In joining the Royals, Nelson knew that his days as an everyday player were over. The Royals already had Frank White and Cookie Rojas at second base, and a young George Brett manning third. Nelson played the role of utility man, filling in at second, first base, and as a DH, all while stealing 15 bases off the bench.
While Nelson saw his playing time cut, he also saw a benefit with the Royals, who won their first division title in 1976. That gave Nelson his first shot at the postseason; he would appear in two games against the Yankees, who defeated the Royals in a dramatically played five-game series.
The 1977 season resulted in an even more reduced role for Nelson. He played in only 27 games, a career low, and stole only one base. The Royals brought Nelson back for Spring Training in 1978, but he couldn’t crack the Royals’ deep and improving roster. On April 1, the Royals gave Nelson his unconditional release. Rather than pursue opportunities in Japan or Mexico, the 33-year-old opted for retirement.
While his baseball skills had declined, Nelson still had something to offer the game. In 1980, he did some coaching at Texas Christian University before returning to the major leagues as a coach with the Chicago White Sox. He later did some work for the Oakland A’s and Montreal Expos, sandwiched around a brief broadcasting tenure with the Chicago Cubs. Then came a stint with the Indians, his original team, first as a coach and then as a broadcaster.
In 2001, Nelson began a long association with the Milwaukee Brewers. He became the team’s first base coach, worked the broadcast booth for a spell, and then moved on to the front office as the director of alumni relations. With his amiable personality, Nelson became a natural as the head of the Brewers’ alumni group, fostering strong relationships with many of the team’s retired players. Nelson was one of those people who could meet a stranger for the first time – and make a friend for life.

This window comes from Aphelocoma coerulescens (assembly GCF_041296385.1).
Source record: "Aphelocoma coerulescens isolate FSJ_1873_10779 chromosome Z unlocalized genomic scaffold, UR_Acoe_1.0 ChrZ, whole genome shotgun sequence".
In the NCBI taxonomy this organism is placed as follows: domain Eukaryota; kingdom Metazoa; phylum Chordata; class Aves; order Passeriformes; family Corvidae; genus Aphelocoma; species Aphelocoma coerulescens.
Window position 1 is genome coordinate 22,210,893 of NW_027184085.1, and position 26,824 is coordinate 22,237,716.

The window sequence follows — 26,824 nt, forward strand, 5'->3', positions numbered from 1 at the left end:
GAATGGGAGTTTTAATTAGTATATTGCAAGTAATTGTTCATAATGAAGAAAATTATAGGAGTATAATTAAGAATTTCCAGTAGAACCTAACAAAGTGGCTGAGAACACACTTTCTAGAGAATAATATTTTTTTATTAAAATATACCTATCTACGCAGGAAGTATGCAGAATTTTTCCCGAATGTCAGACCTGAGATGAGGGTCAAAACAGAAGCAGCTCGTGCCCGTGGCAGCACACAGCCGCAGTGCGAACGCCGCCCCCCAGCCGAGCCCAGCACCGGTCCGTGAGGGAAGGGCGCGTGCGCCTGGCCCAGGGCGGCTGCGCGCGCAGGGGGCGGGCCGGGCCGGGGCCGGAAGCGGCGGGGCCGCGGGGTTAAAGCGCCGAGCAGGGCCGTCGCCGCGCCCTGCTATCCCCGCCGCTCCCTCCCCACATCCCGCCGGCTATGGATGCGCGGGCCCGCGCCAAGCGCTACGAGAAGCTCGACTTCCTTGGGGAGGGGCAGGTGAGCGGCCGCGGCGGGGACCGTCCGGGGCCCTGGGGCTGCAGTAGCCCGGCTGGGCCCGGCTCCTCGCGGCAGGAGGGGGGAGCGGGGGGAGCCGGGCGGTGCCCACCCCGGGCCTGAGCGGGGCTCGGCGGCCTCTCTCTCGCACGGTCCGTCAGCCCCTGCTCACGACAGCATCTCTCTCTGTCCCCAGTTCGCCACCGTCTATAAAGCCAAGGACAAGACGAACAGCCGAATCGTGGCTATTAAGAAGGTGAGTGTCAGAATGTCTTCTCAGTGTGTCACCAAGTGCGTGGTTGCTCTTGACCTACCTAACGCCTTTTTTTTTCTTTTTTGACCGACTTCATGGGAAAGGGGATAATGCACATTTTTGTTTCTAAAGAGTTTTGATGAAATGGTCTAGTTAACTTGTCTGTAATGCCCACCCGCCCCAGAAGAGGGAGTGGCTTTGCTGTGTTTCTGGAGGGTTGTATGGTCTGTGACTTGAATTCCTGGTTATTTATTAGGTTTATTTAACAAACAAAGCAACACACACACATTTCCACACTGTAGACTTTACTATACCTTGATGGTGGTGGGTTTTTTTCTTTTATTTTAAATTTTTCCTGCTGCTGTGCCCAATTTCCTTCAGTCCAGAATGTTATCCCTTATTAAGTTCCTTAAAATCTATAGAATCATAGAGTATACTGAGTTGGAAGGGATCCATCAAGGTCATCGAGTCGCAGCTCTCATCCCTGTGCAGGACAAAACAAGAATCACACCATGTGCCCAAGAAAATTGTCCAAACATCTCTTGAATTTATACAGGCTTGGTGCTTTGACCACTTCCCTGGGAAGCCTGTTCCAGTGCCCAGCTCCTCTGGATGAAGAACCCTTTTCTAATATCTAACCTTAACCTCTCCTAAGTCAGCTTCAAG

As much as Nelson loved baseball, he also cared about folks outside of the sport. He took on a number of charitable causes, including the founding of a boarding house for South African children left orphaned by the AIDS epidemic. To friends and colleagues, that kind of selfless involvement was typical of Nelson.
Nelson was continuing to work for the Brewers when he noticed some difficulty swallowing in August of 2017. He paid a visit to the doctor, who gave him a grim prognosis: Stage 4 liver cancer that had already spread to his esophagus. Nelson underwent treatment, regained his sense of taste and seemed to be doing well, but then the cancer took hold again. In April of 2018, he lost the battle, passing away at the age of 73.
Nelson’s death stirred reactions across the baseball globe. Perhaps the words of Rangers broadcaster Tom Grieve, a onetime teammate, best described Nelson. “What a great guy,” Grieve told Adam McCalvy of MLB.com. “I've known Dave since I first began playing baseball. My first Major League Spring Training in Pompano Beach, [Fla.], the first person I met was Dave Nelson. He had a red Corvette, and he asked me out to dinner.
“He was one of those people you could say that everybody liked him.”
Bruce Markusen is the manager of digital and outreach learning at the National Baseball Hall of Fame
For the first time in the Museum’s history we will take a comprehensive look at the history of baseball cards, collecting and the connection generations of fans have had to these Shoebox Treasures. We are in the midst of a public campaign to “get us home” and make Shoebox Treasures, the name of this exciting new exhibit, a reality. Will you consider making a one-time gift to help us reach our goal?
You can donate at www.baseballhall.org/shoeboxtreasures to help ensure that Shoebox Treasures will open in 2019.